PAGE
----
Lawnmower Blade Sharpening Tips .pdf
Original filename: Lawnmower Blade Sharpening Tips.pdf
Author: Jason Oberholtzer
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Step-by-Step Basic Lawnmower Blade Sharpening
#1 The first step of course is removing the blade, which can be quite
A good way to start is to squirt some Kroil, WD-40, or penetrating oil
on the blade bolt and nut and let it stand for a few minutes.
#2 While you are waiting for the spray/oil to penetrate, pull the spark
plug wire to make sure the mower does not accidentally start.
Proffesionals would reccommend that you never work on your mower
with the spark plug installed because the engine can start
unexpectedly, this is especially true when removing the blade as you
can easily turn the engine.
#3 Block the blade so that it does not turn while you are removing the
blade nut. Aneasy way to do this is to use a clamp a block of wood on
the inside of the deck with a C-clamp.
#4 Once the blade is removed, use a scraper, wire brush, or steel wool to remove any grass build up from it. This will
enable you to balance the blade properly when finished sharpening.
#5 The primary goal in sharpening your blade is to maintain
the correct angle. Manufacturers perform hours of testing to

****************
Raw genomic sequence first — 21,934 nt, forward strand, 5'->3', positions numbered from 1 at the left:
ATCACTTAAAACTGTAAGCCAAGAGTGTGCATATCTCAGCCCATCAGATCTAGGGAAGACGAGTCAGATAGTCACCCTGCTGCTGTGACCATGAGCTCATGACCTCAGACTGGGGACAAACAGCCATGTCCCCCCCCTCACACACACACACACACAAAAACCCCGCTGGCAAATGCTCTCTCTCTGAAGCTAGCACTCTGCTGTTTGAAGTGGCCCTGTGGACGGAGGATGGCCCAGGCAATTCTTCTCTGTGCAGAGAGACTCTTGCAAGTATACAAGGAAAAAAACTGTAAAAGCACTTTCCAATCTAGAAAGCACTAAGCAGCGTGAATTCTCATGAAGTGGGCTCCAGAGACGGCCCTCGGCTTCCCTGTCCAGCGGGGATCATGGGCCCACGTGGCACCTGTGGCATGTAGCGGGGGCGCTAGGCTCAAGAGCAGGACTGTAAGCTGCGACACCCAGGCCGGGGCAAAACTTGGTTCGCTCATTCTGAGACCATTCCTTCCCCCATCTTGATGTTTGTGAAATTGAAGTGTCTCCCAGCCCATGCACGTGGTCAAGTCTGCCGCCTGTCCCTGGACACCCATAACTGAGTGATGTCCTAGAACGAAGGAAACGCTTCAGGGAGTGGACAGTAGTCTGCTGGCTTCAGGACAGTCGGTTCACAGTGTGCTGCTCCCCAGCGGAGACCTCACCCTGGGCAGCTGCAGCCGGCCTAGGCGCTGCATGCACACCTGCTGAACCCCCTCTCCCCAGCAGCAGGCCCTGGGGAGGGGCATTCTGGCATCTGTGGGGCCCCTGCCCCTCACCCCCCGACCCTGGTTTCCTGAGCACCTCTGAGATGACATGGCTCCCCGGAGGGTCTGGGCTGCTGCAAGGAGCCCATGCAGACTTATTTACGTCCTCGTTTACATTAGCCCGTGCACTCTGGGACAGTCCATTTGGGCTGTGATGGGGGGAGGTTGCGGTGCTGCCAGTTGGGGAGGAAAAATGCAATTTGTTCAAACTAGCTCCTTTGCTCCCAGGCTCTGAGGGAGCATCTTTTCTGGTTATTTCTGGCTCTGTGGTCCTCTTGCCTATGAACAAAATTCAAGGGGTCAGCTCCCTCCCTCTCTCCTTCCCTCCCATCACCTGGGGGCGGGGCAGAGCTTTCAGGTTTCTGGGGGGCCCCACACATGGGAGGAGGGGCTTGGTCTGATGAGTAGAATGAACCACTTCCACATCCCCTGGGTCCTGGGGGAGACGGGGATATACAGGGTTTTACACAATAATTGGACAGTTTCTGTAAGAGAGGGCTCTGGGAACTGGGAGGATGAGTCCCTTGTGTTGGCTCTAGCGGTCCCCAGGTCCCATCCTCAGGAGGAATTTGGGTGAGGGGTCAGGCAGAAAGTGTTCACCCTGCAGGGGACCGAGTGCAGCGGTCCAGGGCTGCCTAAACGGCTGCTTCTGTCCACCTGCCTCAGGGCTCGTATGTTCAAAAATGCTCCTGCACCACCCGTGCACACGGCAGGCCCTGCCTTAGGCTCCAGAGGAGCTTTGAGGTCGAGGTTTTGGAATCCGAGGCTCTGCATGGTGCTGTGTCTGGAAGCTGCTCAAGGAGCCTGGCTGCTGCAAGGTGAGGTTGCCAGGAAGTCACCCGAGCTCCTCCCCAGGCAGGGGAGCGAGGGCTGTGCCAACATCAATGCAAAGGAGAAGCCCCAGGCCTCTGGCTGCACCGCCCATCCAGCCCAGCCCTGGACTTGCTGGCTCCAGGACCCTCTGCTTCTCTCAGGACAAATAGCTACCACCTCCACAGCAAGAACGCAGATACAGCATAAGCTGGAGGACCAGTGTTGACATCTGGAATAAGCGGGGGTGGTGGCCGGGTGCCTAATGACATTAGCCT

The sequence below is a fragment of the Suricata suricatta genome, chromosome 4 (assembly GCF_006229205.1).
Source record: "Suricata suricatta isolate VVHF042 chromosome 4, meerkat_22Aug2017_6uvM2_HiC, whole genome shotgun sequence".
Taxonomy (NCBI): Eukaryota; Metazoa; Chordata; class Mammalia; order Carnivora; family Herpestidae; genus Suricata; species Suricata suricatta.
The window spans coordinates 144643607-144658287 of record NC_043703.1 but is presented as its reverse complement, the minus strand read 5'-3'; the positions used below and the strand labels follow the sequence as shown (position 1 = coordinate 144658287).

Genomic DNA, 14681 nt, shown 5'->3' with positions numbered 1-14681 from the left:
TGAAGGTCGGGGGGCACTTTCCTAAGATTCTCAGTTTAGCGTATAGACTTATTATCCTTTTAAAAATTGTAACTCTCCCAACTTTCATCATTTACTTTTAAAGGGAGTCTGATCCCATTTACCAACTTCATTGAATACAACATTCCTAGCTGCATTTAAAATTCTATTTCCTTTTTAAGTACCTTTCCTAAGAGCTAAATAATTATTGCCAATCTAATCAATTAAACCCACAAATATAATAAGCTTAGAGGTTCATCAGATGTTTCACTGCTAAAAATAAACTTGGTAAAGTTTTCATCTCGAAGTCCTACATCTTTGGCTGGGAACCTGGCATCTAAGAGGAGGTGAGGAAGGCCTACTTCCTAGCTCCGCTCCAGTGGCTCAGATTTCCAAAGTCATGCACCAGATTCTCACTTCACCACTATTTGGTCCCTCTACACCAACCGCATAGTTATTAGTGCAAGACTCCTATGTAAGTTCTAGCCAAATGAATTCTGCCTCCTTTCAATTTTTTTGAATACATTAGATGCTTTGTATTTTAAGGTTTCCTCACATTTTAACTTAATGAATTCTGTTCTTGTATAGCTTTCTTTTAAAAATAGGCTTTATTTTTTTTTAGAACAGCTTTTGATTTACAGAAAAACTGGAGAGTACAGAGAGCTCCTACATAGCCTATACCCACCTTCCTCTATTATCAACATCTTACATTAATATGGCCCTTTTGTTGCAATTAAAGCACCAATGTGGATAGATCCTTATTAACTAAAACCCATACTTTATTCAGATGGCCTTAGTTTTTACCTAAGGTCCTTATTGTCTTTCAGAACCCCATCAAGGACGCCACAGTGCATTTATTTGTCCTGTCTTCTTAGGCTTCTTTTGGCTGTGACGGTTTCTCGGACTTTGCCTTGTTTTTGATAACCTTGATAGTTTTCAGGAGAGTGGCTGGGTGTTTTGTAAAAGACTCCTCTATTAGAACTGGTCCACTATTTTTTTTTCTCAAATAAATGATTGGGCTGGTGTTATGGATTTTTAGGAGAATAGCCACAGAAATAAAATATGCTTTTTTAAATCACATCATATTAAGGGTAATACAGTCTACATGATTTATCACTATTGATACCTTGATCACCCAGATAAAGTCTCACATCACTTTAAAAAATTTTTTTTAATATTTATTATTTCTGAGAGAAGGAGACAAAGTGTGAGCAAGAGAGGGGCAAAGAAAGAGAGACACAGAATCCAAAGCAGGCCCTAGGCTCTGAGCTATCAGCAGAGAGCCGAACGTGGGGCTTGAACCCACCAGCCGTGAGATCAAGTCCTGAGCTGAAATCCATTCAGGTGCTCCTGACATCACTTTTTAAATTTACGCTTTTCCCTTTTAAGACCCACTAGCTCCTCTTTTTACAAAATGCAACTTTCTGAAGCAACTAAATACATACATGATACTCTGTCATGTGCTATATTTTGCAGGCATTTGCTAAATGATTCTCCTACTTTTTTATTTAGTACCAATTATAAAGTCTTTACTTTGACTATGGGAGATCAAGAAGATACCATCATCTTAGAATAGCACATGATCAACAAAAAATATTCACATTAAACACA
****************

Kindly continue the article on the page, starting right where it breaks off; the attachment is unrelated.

determine the angle that will give the user the best cut with
the longest span of time between sharpening. It's important to
keep the angle as it was intended. Around 40 - 45 degrees as
is shown in the diagram is typical. A narrower angle, such as
that of a pocketknife, will cut well initially, but will dull quickly
and nick easily. On the other hand, a blade with a less severe
angle will not provide the same quality of cut, even though it
might wear more slowly.
As you sharpen, move the blade back and forth across the
grinder, maintaining the proper angle until you get the edge
you need. Do not force the blade into the grinder. Forcing the
blade to grind faster heats the blade and will cause the metal
to lose its temper.
It is not necessary to grind a blade until all nicks are out. Grind until you have a sharp edge on the blade in the area
where there are no nicks. A blade with numerous nicks should be replaced, but a few can be tolerated.
#6 Try to grind both edges of the blade evenly, removing the same amount of
metal from both ends. This is important when you check the balance. An easy
way to check the balance of your blade is to hang it on a screw or nail on the
wall. Make sure that the blade is level; not one side hanging lower than the
other. An out-of-balance or bent blade can cause severe vibration and
damage to your equipment. You can balance a blade by grinding just a little
more metal off the heavy end of the blade. However, never try to straighten a
severely bent blade. Straightening it could cause a weakened or cracked
blade. A cracked blade could break apart when turning at high RPM under the
deck. The potential liability or injury is not worth the cost of a replacement
Once you have finished balancing the blade and checking it for straightness, clean any burrs or jagged edges with a
metal file. Now it's time to put the blade back on the mower deck. Remember you now have a very sharp blade. Use
extreme caution when installing.
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